Rick swallows painfully. “You don’t understand,” he says. “We’re--”

Spies? Coworkers? CIA?

None of that mattered here. Not now.

Grinding his teeth, he looks at the woman. “We’re friends,” he concludes. “Please.”

That’s all he is here.

Really, though, that’s all that matters.

The cop’s face softens, and she steps aside as Rick moves forward. He goes to his knees behind the medic, hesitating before he asks, “How is he?”

“Hard to say,” one of the medics replies. He looks at Rick. “You know him?”

Rick nods. “A friend,” he says. “We were going to watch a game tonight.”

The medic nods indifferent. “He got a name?”

Rick’s throat feels tight. A string of aliases and cover stories go through his head, but none of them are relevant here. “Billy Collins,” he says, the truth sounding foreign on his tongue.


Rick grinds his teeth together. “Mid-thirties,” he says, realizing he doesn’t even know.

“Any medical conditions we should know about?”

Rick shakes his head. He doesn’t know the details, of course. If he doesn’t know Billy’s age, then his medical history is going to be a zero. But he knows that the Agency vets its field agents fairly rigorously. If there were something serious in his record, Billy wouldn’t be cleared for active duty. “He’s healthy,” he replies. “This was just the wrong place at the wrong time.”

It’s a feeble excuse, and it feels wrong as he looks down at Billy again. The Scot is lifeless under the medical intervention -- helpless and small.

Wrong place; wrong time. Rick’s night in is a disaster.

The medic smiles politely. “Can’t control that,” he says, before reaching for the backboard. “Now, please -- we’ve got to work.”

Rick wants to stay; he wants to watch; he wants to help. But he’s just in the way, and he scoots back as they transfer Billy to a gurney and strap him down. The Scot doesn’t move, and Rick starts to follow as he’s wheeled out.

The cop stops him, though. “Sir, we need a statement.”

Hesitating, Rick watches as Billy disappears into the parking lot. “My friend--” he tries to explain.

“Sir,” the cop says. “I’m afraid this can’t wait.”

Because Rick’s a witness; he’s a victim. He’s just some guy on his way home from work. He can’t pull any strings to make this go away. He can’t scour the intel to create a profile. This is a robbery gone wrong. He’d seen the guy. This isn’t national security.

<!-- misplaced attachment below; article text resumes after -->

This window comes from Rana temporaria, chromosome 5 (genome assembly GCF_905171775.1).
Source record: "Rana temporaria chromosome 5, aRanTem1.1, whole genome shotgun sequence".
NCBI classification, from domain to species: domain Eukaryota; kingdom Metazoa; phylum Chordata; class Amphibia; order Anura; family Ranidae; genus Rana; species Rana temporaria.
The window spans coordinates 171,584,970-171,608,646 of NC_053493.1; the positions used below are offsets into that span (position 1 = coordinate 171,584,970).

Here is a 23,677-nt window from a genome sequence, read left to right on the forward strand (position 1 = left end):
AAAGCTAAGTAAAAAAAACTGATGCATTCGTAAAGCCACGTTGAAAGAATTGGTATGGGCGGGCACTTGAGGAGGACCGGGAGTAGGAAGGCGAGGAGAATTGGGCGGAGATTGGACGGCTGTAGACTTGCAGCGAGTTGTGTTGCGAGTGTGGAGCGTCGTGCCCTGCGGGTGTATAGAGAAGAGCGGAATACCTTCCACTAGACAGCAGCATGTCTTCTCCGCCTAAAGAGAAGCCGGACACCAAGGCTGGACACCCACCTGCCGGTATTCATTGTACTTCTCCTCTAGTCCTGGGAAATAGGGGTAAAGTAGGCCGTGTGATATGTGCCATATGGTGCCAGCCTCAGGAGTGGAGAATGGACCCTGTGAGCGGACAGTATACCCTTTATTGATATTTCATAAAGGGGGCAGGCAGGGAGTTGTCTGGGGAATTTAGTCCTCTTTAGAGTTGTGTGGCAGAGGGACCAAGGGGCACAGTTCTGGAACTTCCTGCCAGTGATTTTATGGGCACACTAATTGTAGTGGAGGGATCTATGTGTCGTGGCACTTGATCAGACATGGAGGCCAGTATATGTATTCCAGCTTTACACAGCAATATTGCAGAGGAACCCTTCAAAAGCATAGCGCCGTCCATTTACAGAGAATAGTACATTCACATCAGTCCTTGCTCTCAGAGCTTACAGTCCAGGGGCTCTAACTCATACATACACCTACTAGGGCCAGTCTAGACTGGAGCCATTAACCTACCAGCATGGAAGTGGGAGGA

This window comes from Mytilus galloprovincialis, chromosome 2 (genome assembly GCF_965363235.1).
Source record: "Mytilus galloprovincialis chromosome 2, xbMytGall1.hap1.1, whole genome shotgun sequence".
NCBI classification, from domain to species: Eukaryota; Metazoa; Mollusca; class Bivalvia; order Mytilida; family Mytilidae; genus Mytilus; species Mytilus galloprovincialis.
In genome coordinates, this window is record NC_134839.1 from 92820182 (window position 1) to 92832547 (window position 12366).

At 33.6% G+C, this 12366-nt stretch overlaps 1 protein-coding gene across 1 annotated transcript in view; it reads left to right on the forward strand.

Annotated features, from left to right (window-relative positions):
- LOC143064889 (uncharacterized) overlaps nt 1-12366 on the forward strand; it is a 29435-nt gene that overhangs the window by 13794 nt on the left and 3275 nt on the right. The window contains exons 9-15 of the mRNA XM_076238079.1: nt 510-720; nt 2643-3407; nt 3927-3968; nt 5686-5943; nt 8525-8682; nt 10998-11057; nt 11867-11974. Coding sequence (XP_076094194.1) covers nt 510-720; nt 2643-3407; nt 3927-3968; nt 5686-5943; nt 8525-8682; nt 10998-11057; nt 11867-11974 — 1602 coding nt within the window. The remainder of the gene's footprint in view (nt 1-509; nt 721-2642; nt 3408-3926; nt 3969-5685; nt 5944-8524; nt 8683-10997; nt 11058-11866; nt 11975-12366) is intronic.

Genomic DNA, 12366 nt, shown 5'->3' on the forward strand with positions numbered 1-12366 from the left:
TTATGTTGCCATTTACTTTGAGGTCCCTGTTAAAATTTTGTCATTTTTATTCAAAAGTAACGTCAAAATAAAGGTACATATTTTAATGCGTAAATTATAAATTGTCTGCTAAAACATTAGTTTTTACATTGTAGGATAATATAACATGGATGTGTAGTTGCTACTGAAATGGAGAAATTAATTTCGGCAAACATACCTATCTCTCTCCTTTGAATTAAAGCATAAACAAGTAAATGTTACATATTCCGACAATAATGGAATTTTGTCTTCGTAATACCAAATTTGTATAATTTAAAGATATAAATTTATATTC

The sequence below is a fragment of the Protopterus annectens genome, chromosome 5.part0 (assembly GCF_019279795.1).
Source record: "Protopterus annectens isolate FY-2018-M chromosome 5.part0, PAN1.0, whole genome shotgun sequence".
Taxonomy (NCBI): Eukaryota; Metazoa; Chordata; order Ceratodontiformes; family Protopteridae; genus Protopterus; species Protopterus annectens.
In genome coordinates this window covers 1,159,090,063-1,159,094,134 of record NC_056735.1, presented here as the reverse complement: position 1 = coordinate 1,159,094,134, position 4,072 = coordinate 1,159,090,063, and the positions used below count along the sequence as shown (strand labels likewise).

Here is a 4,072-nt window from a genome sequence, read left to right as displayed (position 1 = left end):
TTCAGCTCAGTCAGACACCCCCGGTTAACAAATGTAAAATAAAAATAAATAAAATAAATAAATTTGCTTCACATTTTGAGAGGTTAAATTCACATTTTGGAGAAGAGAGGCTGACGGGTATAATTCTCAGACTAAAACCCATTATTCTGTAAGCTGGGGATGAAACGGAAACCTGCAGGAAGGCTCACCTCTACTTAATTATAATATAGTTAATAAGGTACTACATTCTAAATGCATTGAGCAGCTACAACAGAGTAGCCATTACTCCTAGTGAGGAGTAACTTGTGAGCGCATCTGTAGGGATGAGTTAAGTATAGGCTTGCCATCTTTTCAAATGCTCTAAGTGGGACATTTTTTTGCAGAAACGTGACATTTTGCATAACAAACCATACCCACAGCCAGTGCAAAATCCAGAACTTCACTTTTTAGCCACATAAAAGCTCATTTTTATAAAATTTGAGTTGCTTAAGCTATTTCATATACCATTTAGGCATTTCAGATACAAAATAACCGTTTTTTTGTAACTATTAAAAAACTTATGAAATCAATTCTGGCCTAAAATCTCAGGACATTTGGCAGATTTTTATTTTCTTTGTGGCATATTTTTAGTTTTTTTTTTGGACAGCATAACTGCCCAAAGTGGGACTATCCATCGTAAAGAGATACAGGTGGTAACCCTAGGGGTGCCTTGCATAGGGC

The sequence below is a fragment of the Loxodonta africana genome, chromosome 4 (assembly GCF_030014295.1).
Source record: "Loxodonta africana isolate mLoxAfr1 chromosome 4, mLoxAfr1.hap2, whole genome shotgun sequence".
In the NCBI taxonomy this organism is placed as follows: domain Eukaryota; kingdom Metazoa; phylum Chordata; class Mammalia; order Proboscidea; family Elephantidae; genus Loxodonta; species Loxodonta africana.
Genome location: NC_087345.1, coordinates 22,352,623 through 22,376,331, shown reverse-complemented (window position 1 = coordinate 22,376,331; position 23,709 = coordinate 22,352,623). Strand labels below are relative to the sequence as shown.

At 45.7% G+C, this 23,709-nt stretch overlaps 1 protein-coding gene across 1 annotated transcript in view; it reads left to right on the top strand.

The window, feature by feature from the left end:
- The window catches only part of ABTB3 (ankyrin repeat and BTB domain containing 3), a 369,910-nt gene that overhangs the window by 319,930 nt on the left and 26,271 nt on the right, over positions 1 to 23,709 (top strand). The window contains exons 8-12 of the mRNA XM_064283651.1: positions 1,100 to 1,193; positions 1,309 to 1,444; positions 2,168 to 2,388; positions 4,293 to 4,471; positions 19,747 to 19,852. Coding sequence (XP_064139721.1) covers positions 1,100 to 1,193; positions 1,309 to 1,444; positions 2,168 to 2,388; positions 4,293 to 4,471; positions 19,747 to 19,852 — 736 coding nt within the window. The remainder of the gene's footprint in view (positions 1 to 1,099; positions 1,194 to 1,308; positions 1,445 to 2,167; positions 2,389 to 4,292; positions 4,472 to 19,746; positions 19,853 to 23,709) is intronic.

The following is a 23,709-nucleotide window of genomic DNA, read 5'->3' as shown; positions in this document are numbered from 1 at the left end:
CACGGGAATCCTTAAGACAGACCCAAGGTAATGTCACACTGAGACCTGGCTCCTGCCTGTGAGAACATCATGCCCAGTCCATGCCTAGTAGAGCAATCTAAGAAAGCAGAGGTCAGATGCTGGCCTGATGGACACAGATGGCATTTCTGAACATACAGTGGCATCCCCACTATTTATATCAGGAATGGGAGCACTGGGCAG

This is simple bad luck.

It’s almost shockingly mundane.

Numb, Rick hears the ambulance doors close and the sirens start to wail. He watches as the rig starts moving, heading out of the parking lot.

There’s nothing Rick can do.

He looks at the blood, all over the floor. He looks at the discarded case of beer and the damn bag of gummy worms.

And there’s just nothing.


It’s surprisingly mundane. Rick’s just lived through a robbery; he watched one of his best friends take a bullet to the chest; and Rick spends the next thirty minutes giving a statement on the curb of the convenience store near his house.

The cops are nice about it. They seem to be professional and thorough. He watches the team canvas the area, securing it and collecting evidence in little Ziploc baggies. It’s almost like watching a police procedural, only way less interesting.

This isn’t what he’s used to. He’s never around for the aftermath. They make a quick exit; they leave before things get mapped and charted. They are never there for procedure and documentation.

Rick has no choice this time. He has to answer the questions; he has to sign the forms. He has to sit there and watch as Billy’s blood grows cool and tacky on the floor, trying not to think how stupid it all is.

Because it is stupid. They were just getting some beer and some snacks. A quiet night in. Team bonding.

Instead, he’s got Billy’s blood on his hands and he doesn’t know what to do. This isn’t a mission. This is just life.

Billy’s his friend, though. He watched Billy get shot. He doesn’t know if Billy has family or friends he needs to contact. He doesn’t even know if Billy’s alive.

Rick doesn’t know anything.